saakori-apple-tray-plate

Does it seem just a little bit contradictory to suggest that you can reduce waste by choosing to use disposables?

Most of the conversation so far this month on the topic of reducing waste has centered around choosing products that can be used over and over (Cutting Down on Waste in the Kitchen, Homemade Cloth Diaper Pattern and Reducing Waste by Choosing Cloth Diapers).

There are times, though, when the convenience of a disposable is ideal. On trips or at celebrations like birthdays or other large parties. For those wanting to choose products that are simple, sustainable and that play a role in stewarding the earth well, it’s important to know that there are other options out there.

Disposable convenience that won’t sit in a landfill.

Last summer, we attended the wedding of a Christian couple, who are very conscious of the consumer choices that they make. To serve their guests at the dinner reception, they opted for unbleached, sustainably produced and compostable plates, napkins and cutlery. It was so fitting and beautiful to me that their desire to honor the Lord in all their choices came through even in the way that they served their wedding dinner.

I regretted that I didn’t find out the name of the products that they used, and so I was thrilled when I was asked to review a local company, Saakori,  that is doing the same thing!

These plates are made of fallen palm leaves. They are simply pressed into shape in a heated press, without the use of any chemicals. When you’re finished with them, they can be put in the compost pile.

bamboo leaf plate process

And the end result? Earth-friendly, sustainable, yet disposable plates and bowls that are so gorgeous and unique looking I hated to have to discard of mine after using them!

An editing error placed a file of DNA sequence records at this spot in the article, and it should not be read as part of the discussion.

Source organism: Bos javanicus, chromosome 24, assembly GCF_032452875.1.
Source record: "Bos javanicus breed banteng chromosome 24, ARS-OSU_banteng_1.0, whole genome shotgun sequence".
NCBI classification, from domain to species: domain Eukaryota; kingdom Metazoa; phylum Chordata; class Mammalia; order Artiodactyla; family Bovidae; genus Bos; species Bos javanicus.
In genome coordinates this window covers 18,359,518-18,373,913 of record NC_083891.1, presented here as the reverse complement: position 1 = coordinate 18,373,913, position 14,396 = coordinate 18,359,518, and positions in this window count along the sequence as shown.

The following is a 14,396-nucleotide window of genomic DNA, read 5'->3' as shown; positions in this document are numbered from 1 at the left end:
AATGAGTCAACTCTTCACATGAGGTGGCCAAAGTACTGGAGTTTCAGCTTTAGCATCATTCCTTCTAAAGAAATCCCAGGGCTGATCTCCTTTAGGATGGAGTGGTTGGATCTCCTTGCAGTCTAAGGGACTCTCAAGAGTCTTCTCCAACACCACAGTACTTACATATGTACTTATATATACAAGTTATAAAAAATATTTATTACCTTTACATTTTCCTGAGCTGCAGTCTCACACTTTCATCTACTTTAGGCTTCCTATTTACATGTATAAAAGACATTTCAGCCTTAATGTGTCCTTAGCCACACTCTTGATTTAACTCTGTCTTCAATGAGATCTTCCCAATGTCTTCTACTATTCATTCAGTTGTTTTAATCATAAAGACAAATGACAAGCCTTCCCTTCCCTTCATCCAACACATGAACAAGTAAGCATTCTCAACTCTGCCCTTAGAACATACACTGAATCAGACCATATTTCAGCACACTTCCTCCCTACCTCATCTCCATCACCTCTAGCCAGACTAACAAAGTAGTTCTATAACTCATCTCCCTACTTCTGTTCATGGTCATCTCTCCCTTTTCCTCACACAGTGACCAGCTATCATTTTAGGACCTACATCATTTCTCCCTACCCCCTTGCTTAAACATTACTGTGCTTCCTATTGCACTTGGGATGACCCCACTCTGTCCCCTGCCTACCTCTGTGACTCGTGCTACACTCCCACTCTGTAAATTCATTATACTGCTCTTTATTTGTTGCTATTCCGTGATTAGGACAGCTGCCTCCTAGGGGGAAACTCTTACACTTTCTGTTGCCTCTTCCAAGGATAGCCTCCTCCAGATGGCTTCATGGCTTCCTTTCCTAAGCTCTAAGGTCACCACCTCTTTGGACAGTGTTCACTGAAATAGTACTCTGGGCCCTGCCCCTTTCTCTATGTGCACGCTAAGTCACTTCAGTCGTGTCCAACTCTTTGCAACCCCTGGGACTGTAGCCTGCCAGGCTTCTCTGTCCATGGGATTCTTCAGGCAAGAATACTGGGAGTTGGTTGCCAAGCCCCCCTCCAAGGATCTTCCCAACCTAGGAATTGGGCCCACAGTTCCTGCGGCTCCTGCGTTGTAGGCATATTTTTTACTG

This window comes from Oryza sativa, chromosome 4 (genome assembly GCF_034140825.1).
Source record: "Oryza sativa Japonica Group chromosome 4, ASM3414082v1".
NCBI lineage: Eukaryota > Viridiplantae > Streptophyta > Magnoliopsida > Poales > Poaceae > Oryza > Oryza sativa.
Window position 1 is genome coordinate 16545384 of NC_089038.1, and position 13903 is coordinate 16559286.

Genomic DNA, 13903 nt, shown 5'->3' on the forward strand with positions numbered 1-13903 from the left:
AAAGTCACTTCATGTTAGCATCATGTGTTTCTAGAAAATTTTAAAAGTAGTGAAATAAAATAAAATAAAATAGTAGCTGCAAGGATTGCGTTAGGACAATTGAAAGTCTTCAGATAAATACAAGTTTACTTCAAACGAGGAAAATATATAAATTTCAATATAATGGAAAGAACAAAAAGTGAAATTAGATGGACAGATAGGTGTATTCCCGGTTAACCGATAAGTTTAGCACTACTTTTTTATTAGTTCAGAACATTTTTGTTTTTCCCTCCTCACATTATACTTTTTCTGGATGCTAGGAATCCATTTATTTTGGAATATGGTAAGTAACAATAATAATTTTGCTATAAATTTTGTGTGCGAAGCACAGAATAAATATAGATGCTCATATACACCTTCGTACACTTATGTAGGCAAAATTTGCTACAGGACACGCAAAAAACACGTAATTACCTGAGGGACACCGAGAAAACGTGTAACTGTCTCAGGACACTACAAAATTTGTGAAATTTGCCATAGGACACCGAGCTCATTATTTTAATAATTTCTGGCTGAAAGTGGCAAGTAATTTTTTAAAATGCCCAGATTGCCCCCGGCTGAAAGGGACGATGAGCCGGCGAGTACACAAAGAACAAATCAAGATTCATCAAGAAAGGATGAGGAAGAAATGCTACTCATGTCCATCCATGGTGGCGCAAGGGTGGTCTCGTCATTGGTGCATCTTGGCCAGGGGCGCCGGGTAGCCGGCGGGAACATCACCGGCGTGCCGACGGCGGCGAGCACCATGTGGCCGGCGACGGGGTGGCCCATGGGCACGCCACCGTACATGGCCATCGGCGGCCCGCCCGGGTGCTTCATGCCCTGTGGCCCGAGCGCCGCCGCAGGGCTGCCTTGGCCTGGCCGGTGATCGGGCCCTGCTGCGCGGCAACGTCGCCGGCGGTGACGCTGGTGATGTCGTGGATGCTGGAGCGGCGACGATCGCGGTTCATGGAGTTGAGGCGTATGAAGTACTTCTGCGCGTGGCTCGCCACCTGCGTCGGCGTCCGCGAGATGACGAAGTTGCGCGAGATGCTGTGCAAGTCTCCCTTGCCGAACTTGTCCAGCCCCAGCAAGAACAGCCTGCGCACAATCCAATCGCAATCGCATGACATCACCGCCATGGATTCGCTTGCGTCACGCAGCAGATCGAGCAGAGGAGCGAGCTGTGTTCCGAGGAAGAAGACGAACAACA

saakori-disposable-plates

Though I usually use my regular plates and mugs, I used Saakori plates to serve the members of the church caregroup that we host in our home. Everyone agreed that it was such a great idea and they commented on how sturdy the plates were as well.

Tanuja of Saakori was also kind enough to send me some of her mesh, reusable produce bags, another fantastic way to decrease waste by avoiding plastic produce bags.

produce_bags_1I already enjoy using mesh produce bags from my Moukisac, but thought that these bags were wonderful as well. They have a slightly larger and softer style mesh than my other ones, and I’m not sure that I have a preference between the two.

I’ve noticed that when I use either mesh bag, my produce seems to stay fresher for longer, and I just love getting through the cash register without a wad of plastic bags!

Disposables for me?

On the whole, I prefer to buy and use only products that can be reused. I know that most of you feel the same way.

There are, in my opinion, the odd times where a sustainable disposable option just might be a good fit. I often cringe when I go to church gatherings or other places where disposable dishes and cups are used, including styrofoam, the worst offender of all. Yet I understand the practicality of why disposables are the preferred options for these events.

The cost is higher, naturally. Products like these aren’t mass produced in the same way as the paper and styrofoam plates that you find in the grocery store. They can be purchased in bulk or wholesale by special order, which definitely helps to make them more affordable.

It would thrill me to no end to see churches, businesses and other organizations begin to use more sustainable products like these, and what a difference it could make to the amount of chemicals used and trash put out for each picnic, party or gathering held.

Am I dreaming? Maybe. But we each play a part by the choices that we make as consumers and the products that we support.

Are you a fan of disposable items? Would it be worth it to you to purchase products like these instead of conventional paper plates, cups, etc.?

Most images are taken from the Saakori website.